3 December 2019
It’s now more than three years since Michael Gove, then Justice Secretary in David Cameron’s government, was challenged on Sky News to name some economists who were in favour of Brexit. Memorably, though he may not have realised it at the time, he replied that “people in this country have had enough of experts”, and added that “I’m not asking the public to trust me. I’m asking them to trust themselves.”
In those few words, Gove crystallised something which had been afoot in the public consciousness for years, maybe decades. Specialist knowledge, indeed, intellectualism itself, when deployed in the pursuit of political ends, had lost its lustre, and become the object of dismissal, scorn and perhaps even suspicion. It was ironic that this should be captured in a single phrase by Gove, himself one of the brightest, most articulate and learned members of the government.
We can all think of the casual and unthinking ways in which we dismiss the erudite: head-in-the-clouds, ivory tower, boffin, egghead, nerd, geek. It acknowledges some repository of learning or expertise, but at the same time declares it valueless, or, at least, of only theoretical and philosophical use. Think back to 2007: Alan Sugar, chairing The Apprentice, fired Sophie Kain, a competitor with a PhD in theoretical physics, by admonishing her that “This is the real world, love, this is not your scientific protons and neutrons.” That’s a classic 21st century trope: I’ll see your ‘book learning’, and I’ll raise you hard-won experience on the ground. It’s the University of Life, alive and kicking.
This attitude affects many areas of public life. In politics, certainly, possession of extensive academic knowledge or, worse, a higher degree is either hidden from view—Dr Gordon Brown, Dr John Redwood, Dr Oliver Letwin—or is regarded as a sure sign of an other-worldy crank, someone who will never make it to the front rank of the phalanx—Dr Julian Huppert or the extensively published Tudor historian Chris Skidmore.
I think there are two reasons for this. Firstly, the public seems to value experience, which it can see, over learning, on which, by definition, one must take the expert’s word. This is brutally true in business and entrepreneurship. We are told gleefully that Bill Gates dropped out of Harvard (no ivory towers for him!) and that Steve Jobs failed to complete his studies at a modest college in Oregon. Worshippers crow less loudly that Bill Hewlett had three degrees from Stanford and MIT before he became a household name in IT hardware, or that Jeff Bezos graduated in two disciplines summa cum laude from Princeton. We want to see maverick, phoenix-from-the-ashes dynamism, not a solid foundation of academic achievement or even brilliance.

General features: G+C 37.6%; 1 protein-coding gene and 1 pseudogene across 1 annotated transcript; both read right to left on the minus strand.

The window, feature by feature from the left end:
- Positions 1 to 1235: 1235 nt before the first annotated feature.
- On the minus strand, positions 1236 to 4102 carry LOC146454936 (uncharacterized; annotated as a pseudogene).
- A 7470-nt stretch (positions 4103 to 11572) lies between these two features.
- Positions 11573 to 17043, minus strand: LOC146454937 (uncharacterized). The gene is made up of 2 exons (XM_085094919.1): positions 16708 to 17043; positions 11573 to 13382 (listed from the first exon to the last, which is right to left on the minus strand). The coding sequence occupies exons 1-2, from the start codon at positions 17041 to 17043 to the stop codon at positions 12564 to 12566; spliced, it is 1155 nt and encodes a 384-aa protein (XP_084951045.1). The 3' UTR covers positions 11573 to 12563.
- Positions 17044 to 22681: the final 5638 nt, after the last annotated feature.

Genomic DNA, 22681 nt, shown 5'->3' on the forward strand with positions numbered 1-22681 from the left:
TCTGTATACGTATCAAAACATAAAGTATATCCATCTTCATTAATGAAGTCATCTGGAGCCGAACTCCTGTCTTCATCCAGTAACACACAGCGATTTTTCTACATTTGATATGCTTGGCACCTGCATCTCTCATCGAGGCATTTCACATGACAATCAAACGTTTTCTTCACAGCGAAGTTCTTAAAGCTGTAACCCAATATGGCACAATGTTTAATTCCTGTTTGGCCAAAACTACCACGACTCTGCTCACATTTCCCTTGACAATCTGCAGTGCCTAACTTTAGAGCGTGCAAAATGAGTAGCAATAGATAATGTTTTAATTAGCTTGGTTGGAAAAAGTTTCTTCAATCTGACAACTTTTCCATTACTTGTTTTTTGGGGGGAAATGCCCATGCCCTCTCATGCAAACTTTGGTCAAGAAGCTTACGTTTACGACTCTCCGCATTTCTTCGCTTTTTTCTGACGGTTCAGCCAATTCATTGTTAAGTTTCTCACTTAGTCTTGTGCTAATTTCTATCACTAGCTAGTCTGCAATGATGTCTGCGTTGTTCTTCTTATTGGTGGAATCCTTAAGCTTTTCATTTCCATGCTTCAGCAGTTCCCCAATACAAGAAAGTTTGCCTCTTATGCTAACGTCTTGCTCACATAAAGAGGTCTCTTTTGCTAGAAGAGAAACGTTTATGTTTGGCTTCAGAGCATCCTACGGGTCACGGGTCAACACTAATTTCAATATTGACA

The second reason is what I will rather grandly call the democratisation of knowledge which the internet has brought. We are all experts now, given ten minutes with Wikipedia; those with a quick grasp of essential facts and a good memory will be able to argue convincingly, or at least convincingly enough for the short attention span of the media, after a fairly cursory browse of a few key websites. Read an interesting article on genetically modified crops in Nature? Then why worry about lacking a solid academic grounding in biology. Difficult debate in prospect on foreign policy in the Middle East? You’ve got an Economist subscription, don’t waste it! Your points will be as pithily formed as the retired ambassador you’re sitting alongside.
What effect has this had on leadership? Most obviously, we can see it in the figure of our own Prime Minister, Alexander Boris de Pfeffel Johnson. BoJo is undeniably clever: he was a King’s Scholar at Eton; won another scholarship to read classics at Oxford, indeed at Balliol, that most loftily intellectual of colleges; and his journey into broadsheet journalism seemed (initially) effortless. But the Prime Minister is a particular sort of clever. He is the personification of an essay crisis, an overnight crammer, who would crash into an examination hall with one minute to spare, sleep still in his eyes and some killer facts scrawled on his cuff. He is, as has been said of many people in the past, a stupid person’s idea of a clever person. That takes the sting out of his undoubted erudition, his ability to recite what seem like yards of Homer or Shakespeare or Kipling whether it has been requested or not. It reassures us. Yes, the Prime Minister’s clever, but he hasn’t, thank God, worked at it. (Of course he has: there is nothing, not a single errant blond hair or an upturned collar point, about Boris Johnson that is not calculated for effect and advantage.)
At Right Angles we work with leaders. They come in all shapes and sizes, from all sectors and disciplines. CEOs, self-made men, boardroom ninjas and financial virtuosi. Some sit on dazzling academic resumés, others proudly bear the scars of the amphitheatre and know all the most effective parries and thrusts. There’s no pattern, except that all are successful, but also far-sighted enough to want advice from wherever they can get it. That’s the key, really: recognition. They understand that there is a level of success at which you need a suite of disciplines to support you. They draw from the school of management as readily as from the school of hard knocks, and they do not want or need either simulation or dissimulation. It’s a refreshing atmosphere.
That physicist fired by Alan Sugar? Sophie Kain? She went on to be chief engineer at General Dynamics, a company director and founder of a charity alleviating hunger in West Africa. She didn’t stick to her protons and neutrons. And I bet she’s glad she didn’t. But they helped get her where she is.